From the academic side, Barajas sees a gray shirt year as a time where an athlete can become a better student because he or she does not have to worry about playing a sport.

“I usually recommend a student not to take 12 units, and not to compete their first year if they are not at college level in English and math,” Barajas said.  “To be fair to the student, and give them the best possible opportunity, they should really hold off a year, so that when they start their clock they are able to move forward and move on just like any other student would be able to.”

To gray shirt, a student would take up to 11 units during the first two semesters of college. Twelve units or more is considered full-time. A student can take courses during the summer and winter sessions, so they can still be on course to graduate on time after the gray shirt year. A student can gray shirt and still have 30 units under their belt heading into their second year of college, before they even step on the field or court. That is halfway to graduation.

Athletes who take the junior college route also have to realize that they may be in that situation because they were not a good student. If they did not qualify for college right out of high school, they need to make some major adjustments academically.

“Most kids who don’t qualify out of high school, they weren’t good students in high school,” Ali said.  “There’s not going to be a drastic change when they have way more freedom to become this great student all of a sudden. They’re in that situation because they lack study habits. They lack time management skills.  It is very challenging, but it can be done.  I did it.  I went to Bakersfield Junior College, I signed a Division I scholarship to Cal State Northridge, I graduated in ‘94.  It can be done, but man, it’s like a serious journey and a serious grind.”

Barajas has seen students who made a major academic turnaround.

“They have to really set their mind to it,” Barajas said.  “I had a student who hasn’t always done well.  It’s not that he’s not capable, he’s just never put his mind to it.  He’s made a conscious effort and now he’s doing very well.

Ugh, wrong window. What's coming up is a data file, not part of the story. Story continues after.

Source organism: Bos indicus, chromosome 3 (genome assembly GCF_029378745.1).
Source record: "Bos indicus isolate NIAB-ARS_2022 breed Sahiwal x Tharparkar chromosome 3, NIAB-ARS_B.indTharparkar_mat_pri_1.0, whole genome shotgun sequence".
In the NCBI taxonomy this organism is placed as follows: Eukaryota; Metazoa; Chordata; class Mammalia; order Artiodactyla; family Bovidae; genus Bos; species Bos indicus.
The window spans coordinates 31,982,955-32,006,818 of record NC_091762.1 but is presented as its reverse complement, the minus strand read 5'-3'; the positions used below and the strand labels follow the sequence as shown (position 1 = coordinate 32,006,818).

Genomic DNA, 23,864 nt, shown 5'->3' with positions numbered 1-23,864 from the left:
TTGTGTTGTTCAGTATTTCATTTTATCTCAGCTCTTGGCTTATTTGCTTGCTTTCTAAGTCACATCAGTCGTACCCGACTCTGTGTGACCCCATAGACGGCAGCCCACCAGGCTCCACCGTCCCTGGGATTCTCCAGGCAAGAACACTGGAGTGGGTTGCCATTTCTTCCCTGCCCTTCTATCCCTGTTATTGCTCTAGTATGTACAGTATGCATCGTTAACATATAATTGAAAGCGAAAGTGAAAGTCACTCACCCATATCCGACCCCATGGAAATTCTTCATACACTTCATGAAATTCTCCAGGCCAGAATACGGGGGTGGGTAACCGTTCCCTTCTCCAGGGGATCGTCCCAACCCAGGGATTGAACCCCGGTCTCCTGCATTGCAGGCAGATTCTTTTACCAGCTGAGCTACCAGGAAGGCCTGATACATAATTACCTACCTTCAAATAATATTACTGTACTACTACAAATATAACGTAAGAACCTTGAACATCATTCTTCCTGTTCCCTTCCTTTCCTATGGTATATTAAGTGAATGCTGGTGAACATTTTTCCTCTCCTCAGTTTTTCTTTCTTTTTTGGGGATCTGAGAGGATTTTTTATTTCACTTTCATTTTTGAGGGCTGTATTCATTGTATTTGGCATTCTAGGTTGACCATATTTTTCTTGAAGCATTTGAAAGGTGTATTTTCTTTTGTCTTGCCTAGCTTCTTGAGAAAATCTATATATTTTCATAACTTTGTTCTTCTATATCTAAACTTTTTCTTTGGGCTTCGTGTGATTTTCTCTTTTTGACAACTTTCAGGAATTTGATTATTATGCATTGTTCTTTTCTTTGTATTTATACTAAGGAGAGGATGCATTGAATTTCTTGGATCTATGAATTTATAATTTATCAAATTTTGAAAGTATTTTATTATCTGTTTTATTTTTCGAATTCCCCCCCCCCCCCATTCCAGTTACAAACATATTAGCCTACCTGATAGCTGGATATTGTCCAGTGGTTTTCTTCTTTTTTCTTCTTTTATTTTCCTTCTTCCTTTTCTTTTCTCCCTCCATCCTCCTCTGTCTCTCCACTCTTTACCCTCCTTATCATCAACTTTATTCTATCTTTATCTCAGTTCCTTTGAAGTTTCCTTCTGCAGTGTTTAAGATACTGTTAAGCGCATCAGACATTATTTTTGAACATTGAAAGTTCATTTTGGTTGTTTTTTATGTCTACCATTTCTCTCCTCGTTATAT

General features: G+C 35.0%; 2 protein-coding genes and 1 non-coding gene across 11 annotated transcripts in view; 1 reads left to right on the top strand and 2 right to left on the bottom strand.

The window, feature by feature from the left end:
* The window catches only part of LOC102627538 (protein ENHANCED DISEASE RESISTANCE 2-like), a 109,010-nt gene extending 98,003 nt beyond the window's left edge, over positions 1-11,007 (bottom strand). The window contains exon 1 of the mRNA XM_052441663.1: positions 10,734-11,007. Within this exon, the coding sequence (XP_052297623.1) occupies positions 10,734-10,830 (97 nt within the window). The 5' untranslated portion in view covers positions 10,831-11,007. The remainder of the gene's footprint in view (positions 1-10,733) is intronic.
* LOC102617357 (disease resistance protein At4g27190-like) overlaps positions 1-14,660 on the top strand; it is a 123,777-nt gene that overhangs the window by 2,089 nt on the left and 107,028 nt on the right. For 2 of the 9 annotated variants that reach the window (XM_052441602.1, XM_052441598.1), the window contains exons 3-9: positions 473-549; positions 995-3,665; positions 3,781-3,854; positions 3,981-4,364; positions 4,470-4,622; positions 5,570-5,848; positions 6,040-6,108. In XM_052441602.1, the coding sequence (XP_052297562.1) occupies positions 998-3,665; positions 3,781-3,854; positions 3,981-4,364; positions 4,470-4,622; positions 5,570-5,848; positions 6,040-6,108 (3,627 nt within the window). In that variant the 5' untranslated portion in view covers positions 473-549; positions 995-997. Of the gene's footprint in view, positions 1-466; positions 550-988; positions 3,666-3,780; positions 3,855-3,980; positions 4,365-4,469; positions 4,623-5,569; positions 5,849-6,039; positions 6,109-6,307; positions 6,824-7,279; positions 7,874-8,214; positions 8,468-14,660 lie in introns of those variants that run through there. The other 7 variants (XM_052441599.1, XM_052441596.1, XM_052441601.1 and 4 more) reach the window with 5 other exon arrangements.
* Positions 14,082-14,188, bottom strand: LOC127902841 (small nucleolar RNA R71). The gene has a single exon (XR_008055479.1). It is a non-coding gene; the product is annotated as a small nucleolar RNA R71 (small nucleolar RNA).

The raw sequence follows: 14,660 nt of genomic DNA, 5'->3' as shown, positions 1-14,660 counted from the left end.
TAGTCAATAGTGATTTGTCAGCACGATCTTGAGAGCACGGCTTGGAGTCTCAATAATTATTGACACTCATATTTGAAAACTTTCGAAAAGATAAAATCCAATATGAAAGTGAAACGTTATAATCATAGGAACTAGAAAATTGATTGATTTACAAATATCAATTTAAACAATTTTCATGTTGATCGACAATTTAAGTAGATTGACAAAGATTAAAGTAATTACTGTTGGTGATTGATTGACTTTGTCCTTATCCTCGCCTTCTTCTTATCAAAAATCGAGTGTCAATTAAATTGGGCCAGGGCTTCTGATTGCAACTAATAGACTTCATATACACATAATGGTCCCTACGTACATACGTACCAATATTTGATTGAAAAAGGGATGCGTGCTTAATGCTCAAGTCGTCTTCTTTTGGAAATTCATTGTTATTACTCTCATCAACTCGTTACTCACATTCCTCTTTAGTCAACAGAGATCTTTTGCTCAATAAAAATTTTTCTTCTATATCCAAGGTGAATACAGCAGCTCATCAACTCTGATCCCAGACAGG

“I’ve seen a lot of students not know how to deal with time management. They end up hanging out with their friends because they think that they have all this time, but then they never get to the library to study. Then they end up not doing well. Time management is directly tied into their goals, and how they are going to carry those goals out.”

Both Ali and Barajas recommend that athletes take advantage of what the school has to offer, and to take the classes more seriously than they did in high school.

“As long as they take advantage of the resources on the campus, and implement a serious time management situation for themselves, then the sky is the limit,” Ali said.  “That’s what I had to do. I had to refocus. It wasn’t like high school, where I didn’t have to study to get an A or a B on an exam. College is not like that. It’s way more reading, so you have to apply that reading time, or it’s not going to work.”

It is also extremely important to work with the college counselor. Barajas has seen students who selected classes based on the units needed, but those classes ended up being non-transferable. Those students ended up wasting valuable time on classes that did not help them make it to a university.

The road has not come to an end for athletes who did not obtain a college scholarship, but with proper planning and becoming a better student, these athletes can still realize their dreams of playing big time college sports while getting their education paid for.